To avoid any potential misunderstanding, it is worth recalling that the BVM notion of ionic charge does not bear any direct relation with that of atomic charge customarily adopted in theoretical and computational chemistry. The former, derived from the BVS, measures the actual “valence” of an atom as opposed to its formal value, whereas the latter is simply given by the difference between the atom’s nuclear charge and its fractional number of electrons, evaluated with some suitable recipe (Mulliken’s, Bader’s charges, etc.).

3.2.4. Charge Transfer from the Cluster to the Ligands and between the Ligands

In the previous section, we dealt with formal charges of the clusters, but, based on the anion BVSs, we can calculate their effective charges and compare them to the formal ones. For example, the oxidation state of Re in the Re6-cluster compounds is +3, and the formal charge of the Re6-cation is equal to +18, while the effective charge is +26.4 for sulfides, +27.8 for selenides and +31.1 for tellurides (average data for few compounds). For the Mo6-cluster compounds with the Mo oxidation state of +2 (the formal charge of +12), the effective charge is equal to +18.2 for chlorides, +18.5 for bromides and +20.0 for iodides. Thus, the electron redistribution around TM metals in the cluster units, associated with the matrix effect, results in the charge transfer from the cluster (and from the outer ligands) to the inner ligands. As expected from the matrix effect, the value of the charge transfer from the cluster depends on the size of the inner ligands (Figure 4a), but we can also relate it to the ligand electronegativity (Pauling scale) (Figure 4b). The higher the latter, the smaller is the charge transfer. The influence of the outer ligands on the charge transfer is much less pronounced (Figure 5). Moreover, the cluster contribution to the BVSs of the outer ligands is almost unaffected by their composition, allowing easy mutual substitution of these ligands in the synthesis.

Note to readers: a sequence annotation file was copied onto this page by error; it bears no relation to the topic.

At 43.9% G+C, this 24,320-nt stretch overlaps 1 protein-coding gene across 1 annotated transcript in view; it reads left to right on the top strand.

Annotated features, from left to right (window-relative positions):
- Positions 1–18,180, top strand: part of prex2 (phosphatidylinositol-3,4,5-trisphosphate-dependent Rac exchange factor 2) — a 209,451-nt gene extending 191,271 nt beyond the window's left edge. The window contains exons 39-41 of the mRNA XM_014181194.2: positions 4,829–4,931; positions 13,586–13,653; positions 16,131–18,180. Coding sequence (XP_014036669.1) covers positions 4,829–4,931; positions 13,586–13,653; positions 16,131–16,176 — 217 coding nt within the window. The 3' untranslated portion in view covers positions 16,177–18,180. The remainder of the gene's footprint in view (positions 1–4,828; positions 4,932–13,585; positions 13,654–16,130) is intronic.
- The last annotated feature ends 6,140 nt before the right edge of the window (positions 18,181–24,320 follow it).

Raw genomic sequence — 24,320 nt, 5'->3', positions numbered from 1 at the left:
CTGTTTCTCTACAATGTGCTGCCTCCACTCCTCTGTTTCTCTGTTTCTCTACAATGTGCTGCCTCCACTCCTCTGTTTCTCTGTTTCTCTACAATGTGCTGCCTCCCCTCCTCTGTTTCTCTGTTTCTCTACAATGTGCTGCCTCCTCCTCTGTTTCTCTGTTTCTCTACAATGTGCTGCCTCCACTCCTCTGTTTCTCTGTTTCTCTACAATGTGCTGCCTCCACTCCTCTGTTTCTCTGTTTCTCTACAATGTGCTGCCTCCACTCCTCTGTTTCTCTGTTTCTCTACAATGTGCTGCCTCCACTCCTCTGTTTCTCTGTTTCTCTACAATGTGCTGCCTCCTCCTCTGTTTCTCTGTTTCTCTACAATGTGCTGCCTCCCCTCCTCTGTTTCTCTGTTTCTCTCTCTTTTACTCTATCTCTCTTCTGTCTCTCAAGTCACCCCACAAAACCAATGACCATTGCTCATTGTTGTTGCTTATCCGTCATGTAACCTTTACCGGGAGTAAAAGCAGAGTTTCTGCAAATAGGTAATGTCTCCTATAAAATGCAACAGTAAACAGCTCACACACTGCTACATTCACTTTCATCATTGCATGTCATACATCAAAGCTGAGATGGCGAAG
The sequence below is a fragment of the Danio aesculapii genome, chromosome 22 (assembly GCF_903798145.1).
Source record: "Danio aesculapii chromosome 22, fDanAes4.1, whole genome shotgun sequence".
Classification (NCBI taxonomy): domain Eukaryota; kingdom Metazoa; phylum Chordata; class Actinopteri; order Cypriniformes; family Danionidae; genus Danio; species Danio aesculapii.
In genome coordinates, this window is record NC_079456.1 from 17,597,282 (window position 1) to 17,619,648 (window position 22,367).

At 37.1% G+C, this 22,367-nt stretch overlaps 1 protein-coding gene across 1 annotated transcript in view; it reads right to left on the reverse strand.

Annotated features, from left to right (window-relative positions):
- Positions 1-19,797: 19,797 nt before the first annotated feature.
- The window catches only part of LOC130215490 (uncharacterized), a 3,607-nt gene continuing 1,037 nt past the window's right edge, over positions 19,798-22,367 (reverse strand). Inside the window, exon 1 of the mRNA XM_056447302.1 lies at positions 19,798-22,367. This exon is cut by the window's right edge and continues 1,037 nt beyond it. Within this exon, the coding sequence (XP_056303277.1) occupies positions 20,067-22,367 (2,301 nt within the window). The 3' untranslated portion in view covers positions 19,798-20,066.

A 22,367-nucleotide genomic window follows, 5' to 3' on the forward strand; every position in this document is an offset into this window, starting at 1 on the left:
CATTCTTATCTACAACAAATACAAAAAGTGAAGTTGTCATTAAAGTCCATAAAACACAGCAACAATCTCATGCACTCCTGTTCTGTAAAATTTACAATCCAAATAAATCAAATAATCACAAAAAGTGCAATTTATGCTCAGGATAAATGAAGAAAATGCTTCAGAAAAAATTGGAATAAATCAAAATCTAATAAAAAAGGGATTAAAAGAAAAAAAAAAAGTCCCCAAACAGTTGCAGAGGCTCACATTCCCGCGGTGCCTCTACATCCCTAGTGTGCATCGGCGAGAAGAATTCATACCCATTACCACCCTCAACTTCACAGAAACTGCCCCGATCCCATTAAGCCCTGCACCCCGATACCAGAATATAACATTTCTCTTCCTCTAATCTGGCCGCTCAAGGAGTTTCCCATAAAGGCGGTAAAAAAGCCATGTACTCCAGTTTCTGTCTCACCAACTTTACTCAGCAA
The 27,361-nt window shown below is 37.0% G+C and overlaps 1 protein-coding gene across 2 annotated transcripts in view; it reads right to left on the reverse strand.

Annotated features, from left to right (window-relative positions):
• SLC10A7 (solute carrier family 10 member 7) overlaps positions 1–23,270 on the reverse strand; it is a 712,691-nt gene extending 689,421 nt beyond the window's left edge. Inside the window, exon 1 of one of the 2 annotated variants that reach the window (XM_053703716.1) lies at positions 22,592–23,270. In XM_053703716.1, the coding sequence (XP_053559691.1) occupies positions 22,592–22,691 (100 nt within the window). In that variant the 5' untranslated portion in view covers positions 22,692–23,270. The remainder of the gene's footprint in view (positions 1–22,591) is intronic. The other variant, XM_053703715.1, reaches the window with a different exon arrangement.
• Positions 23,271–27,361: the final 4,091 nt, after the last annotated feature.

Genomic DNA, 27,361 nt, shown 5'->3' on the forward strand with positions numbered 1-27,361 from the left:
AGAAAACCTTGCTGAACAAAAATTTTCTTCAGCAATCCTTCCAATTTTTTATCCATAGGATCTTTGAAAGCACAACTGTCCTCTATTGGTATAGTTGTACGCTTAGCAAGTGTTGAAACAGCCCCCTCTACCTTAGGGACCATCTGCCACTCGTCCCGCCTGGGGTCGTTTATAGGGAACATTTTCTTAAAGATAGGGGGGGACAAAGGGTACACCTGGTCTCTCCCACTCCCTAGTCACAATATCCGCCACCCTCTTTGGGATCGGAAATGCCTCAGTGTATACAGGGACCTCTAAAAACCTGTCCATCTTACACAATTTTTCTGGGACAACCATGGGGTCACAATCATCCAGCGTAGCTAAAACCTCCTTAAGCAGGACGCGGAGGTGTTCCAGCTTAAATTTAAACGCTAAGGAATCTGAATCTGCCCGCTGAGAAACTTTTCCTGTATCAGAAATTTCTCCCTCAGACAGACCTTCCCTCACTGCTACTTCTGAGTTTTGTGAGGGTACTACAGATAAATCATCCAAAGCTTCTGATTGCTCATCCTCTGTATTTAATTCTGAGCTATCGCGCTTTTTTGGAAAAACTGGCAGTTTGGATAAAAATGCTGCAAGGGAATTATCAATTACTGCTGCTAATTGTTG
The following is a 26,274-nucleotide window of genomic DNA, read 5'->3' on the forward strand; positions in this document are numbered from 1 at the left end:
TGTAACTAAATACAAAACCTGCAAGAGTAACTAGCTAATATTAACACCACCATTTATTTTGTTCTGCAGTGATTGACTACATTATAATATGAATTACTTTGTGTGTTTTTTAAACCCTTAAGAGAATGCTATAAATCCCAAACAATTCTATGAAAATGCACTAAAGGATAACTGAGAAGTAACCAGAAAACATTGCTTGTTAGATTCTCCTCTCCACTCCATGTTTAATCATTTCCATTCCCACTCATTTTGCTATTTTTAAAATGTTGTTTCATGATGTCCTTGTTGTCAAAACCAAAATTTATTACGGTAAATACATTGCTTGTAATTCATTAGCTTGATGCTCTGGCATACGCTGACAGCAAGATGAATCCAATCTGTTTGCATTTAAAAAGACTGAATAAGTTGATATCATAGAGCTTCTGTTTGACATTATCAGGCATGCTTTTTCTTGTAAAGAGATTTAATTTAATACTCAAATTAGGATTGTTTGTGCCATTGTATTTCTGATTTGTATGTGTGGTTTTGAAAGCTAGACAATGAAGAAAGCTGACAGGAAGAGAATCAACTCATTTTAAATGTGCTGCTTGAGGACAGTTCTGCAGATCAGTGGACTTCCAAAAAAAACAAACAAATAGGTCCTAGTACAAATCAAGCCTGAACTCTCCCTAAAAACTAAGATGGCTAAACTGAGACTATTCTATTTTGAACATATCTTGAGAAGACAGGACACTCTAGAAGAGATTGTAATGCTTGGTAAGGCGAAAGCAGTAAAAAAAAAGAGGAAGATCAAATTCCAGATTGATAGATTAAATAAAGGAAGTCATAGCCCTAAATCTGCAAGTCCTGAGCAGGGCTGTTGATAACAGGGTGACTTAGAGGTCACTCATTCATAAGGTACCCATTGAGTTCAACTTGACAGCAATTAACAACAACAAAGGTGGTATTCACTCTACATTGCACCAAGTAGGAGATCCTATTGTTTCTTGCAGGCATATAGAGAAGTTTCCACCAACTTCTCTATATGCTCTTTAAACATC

Again, it is important to stress that analogously to the notion of “ionic charge”, that of “charge transfer” has in the BVM context a completely different meaning relative to the same term assumed in theoretical/computational chemistry. BVM’s charge transfer is related to an increase of the BVS of subsets of bonding interactions (in the present case, the TM–Li) at the expense of the other ones in a system, while in theoretical/computational chemistry, the term “charge transfer” simply expresses the (fractional) number of electrons transferred from one to another system’s moiety, as a result of the chemical interaction among these, originally isolated, moieties. As a consequence, just opposite to the BVM case, the higher the ligand electronegativity, the larger is the charge transfer from the TM cluster to the ligands in the computational/theoretical chemistry language.

3.2.5. Ligand Valence Violations as a Source of Material Instability

The difference in cations’ contribution to the valence of anions is a normal phenomenon for solids. For example, in orthorhombic NaMnO2, two crystallographically different oxygen atoms have different bonding to the Mn3+ cations, as well as different Mn input to the oxygen valence: about 0.7 and 1.1 v.u. However, this difference is compensated by the respective contribution of Na cations in the oxygen BVS. Otherwise, according to Pauling, the material should be unstable. The BV analysis of cluster compounds shows that it is much more difficult to compensate for the difference between the effective anion charge (BVS) and the formal one, especially for large clusters. Various mechanisms of such compensation for compounds with octahedral clusters are described in refs. [8]. They include (i) formation of the mixed chalcogen-halogen compositions, with the preferential occupation of the inner and outer sites in the cluster units by chalcogen and halogen atoms, respectively; (ii) occupation of the outer sites by chalcogen atoms with low oxidation state; (iii) connectivity of the cluster units by common outer ligands. In spite of this, the anion valence violations are typical for most cluster compounds.